The market is prepared to provide passenger train service --- but it must be passenger train service that responds to the needs of the 21st century, not the 19th. I suppose we should be thankful that the US Congress was not so swayed by nostalgia in the last century as today. Otherwise, we would, no doubt be subsidizing Amcart --- a government owned monopoly continuing to provide oxcart (covered wagon) service along the Oregon Trail.

You will hear in a moment about the progress that has been made to improve rail performance in other nations. Many developed nations are finding ways to reduce the cost of passenger rail services and improve their quality through various forms of privatization. These approaches should be adopted in the United States as well. If we must, even in the absence of any demonstrable public purpose, subsidize passenger rail services, then it would be preferable to competitively contract the services through franchises awarded for specific periods. The privatization revolution that has taken much of the rest of the world by storm has created a number of companies that are prepared to compete for the right to operate passenger trains in the United States.

A civilized nation without passenger rail?: Perhaps the least convincing argument for subsidizing passenger rail service is the old saw about the possibility that the US could become the only developed nation without a passenger rail system. The fact is that in many developed nations, passenger rail service is at least as politically driven as it is in the United States. A French government official recently characterized virtually all of the new high speed rail lines under construction in Europe as being politically motivated. Passenger rail market shares are dropping in Europe and Japan, as those nations, like the United States, rely more and more on the automobile and implement airline deregulation. And, again, the removal of public subsidy would not mean the end of US passenger rail service. This has been the case in Japan.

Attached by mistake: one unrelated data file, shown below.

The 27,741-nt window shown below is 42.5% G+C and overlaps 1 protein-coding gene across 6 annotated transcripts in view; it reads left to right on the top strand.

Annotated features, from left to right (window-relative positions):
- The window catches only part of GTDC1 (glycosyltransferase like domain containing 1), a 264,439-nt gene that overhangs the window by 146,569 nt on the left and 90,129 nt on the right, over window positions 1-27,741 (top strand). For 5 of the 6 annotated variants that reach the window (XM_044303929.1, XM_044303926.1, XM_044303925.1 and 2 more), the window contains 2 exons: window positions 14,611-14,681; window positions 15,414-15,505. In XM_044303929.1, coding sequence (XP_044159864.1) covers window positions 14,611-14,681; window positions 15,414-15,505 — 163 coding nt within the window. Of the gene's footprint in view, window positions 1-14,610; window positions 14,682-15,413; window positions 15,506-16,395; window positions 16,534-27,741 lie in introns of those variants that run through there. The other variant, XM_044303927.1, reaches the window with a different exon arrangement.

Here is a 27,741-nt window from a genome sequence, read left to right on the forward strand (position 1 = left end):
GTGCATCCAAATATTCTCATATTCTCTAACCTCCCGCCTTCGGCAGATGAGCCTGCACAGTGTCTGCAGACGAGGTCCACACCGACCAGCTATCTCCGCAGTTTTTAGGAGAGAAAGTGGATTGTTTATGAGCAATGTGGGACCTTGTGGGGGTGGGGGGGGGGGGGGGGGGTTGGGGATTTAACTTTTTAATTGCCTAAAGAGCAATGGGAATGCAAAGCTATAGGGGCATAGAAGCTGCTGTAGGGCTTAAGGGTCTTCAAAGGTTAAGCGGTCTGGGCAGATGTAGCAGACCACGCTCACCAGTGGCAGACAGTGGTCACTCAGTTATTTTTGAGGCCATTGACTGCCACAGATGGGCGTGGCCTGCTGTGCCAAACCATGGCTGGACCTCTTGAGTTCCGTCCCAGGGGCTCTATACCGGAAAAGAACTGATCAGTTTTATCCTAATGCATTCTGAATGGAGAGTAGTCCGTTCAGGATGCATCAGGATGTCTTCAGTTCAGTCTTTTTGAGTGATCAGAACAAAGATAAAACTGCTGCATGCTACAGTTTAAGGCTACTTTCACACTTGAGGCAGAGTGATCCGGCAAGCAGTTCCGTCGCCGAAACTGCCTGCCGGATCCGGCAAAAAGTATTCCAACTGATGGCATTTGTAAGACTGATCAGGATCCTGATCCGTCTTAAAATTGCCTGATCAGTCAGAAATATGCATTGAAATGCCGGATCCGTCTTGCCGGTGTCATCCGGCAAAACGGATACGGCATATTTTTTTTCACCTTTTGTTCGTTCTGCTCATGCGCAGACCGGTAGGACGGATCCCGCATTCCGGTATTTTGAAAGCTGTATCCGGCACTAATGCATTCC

First Principles: Perhaps it is too much to hope for in the Washington of 1998, but it would be useful to return to first principles. The appropriate question is not how shall we subsidize intercity --- it is rather why do we subsidize intercity rail. There is no public purpose that justifies subsidies to Amtrak or to passenger rail service. Without public subsidy, no virtually one in the nation would be denied mobility, because there is a wide array of transport alternatives. Subsidies are for providing necessities, not preferences. It is time for the federal government, as well as state government, to get out of the business of intercity passenger transport.